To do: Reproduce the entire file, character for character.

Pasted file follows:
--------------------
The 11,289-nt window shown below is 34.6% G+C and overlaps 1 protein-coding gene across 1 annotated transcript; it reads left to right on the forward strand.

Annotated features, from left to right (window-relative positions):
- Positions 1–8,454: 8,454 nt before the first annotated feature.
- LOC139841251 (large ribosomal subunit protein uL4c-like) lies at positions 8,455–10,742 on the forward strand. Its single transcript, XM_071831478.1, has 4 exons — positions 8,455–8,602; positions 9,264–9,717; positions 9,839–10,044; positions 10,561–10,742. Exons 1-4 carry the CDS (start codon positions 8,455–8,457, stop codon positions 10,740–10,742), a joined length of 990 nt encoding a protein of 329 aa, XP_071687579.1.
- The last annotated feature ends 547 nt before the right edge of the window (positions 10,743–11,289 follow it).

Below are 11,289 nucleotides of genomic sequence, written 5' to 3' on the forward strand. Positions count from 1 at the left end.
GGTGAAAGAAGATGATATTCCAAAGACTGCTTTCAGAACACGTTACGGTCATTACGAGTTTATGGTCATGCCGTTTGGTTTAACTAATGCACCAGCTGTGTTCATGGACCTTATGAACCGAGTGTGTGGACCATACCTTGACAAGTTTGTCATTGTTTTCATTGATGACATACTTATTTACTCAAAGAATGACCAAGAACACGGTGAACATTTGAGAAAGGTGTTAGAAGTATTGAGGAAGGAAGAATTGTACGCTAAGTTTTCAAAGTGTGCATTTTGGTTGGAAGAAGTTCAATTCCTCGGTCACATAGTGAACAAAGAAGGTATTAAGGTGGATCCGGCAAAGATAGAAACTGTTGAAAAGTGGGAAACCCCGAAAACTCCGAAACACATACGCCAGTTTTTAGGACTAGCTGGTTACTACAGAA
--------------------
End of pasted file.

The 11,289-nt window shown below is 34.6% G+C and overlaps 1 protein-coding gene across 1 annotated transcript; it reads left to right on the forward strand.

Annotated features, from left to right (window-relative positions):
- Positions 1–8,454: 8,454 nt before the first annotated feature.
- LOC139841251 (large ribosomal subunit protein uL4c-like) lies at positions 8,455–10,742 on the forward strand. Its single transcript, XM_071831478.1, has 4 exons — positions 8,455–8,602; positions 9,264–9,717; positions 9,839–10,044; positions 10,561–10,742. Exons 1-4 carry the CDS (start codon positions 8,455–8,457, stop codon positions 10,740–10,742), a joined length of 990 nt encoding a protein of 329 aa, XP_071687579.1.
- The last annotated feature ends 547 nt before the right edge of the window (positions 10,743–11,289 follow it).

Below are 11,289 nucleotides of genomic sequence, written 5' to 3' on the forward strand. Positions count from 1 at the left end.
GGTGAAAGAAGATGATATTCCAAAGACTGCTTTCAGAACACGTTACGGTCATTACGAGTTTATGGTCATGCCGTTTGGTTTAACTAATGCACCAGCTGTGTTCATGGACCTTATGAACCGAGTGTGTGGACCATACCTTGACAAGTTTGTCATTGTTTTCATTGATGACATACTTATTTACTCAAAGAATGACCAAGAACACGGTGAACATTTGAGAAAGGTGTTAGAAGTATTGAGGAAGGAAGAATTGTACGCTAAGTTTTCAAAGTGTGCATTTTGGTTGGAAGAAGTTCAATTCCTCGGTCACATAGTGAACAAAGAAGGTATTAAGGTGGATCCGGCAAAGATAGAAACTGTTGAAAAGTGGGAAACCCCGAAAACTCCGAAACACATACGCCAGTTTTTAGGACTAGCTGGTTACTACAGAA